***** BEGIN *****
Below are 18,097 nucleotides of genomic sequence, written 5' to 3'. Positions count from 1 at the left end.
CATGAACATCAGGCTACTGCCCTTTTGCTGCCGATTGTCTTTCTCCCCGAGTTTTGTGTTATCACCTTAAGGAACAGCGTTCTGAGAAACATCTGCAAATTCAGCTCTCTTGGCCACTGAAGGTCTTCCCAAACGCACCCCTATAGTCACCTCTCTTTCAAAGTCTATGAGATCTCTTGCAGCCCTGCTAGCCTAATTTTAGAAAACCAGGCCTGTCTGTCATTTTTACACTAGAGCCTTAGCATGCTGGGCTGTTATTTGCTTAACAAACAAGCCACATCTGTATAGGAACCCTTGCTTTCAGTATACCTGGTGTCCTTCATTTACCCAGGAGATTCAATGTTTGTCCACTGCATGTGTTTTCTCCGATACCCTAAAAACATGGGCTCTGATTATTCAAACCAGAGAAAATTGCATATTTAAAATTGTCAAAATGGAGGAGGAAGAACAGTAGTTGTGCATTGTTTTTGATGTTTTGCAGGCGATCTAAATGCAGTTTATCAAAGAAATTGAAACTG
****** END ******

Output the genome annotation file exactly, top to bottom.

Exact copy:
Below are 18,097 nucleotides of genomic sequence, written 5' to 3'. Positions count from 1 at the left end.
CATGAACATCAGGCTACTGCCCTTTTGCTGCCGATTGTCTTTCTCCCCGAGTTTTGTGTTATCACCTTAAGGAACAGCGTTCTGAGAAACATCTGCAAATTCAGCTCTCTTGGCCACTGAAGGTCTTCCCAAACGCACCCCTATAGTCACCTCTCTTTCAAAGTCTATGAGATCTCTTGCAGCCCTGCTAGCCTAATTTTAGAAAACCAGGCCTGTCTGTCATTTTTACACTAGAGCCTTAGCATGCTGGGCTGTTATTTGCTTAACAAACAAGCCACATCTGTATAGGAACCCTTGCTTTCAGTATACCTGGTGTCCTTCATTTACCCAGGAGATTCAATGTTTGTCCACTGCATGTGTTTTCTCCGATACCCTAAAAACATGGGCTCTGATTATTCAAACCAGAGAAAATTGCATATTTAAAATTGTCAAAATGGAGGAGGAAGAACAGTAGTTGTGCATTGTTTTTGATGTTTTGCAGGCGATCTAAATGCAGTTTATCAAAGAAATTGAAACTG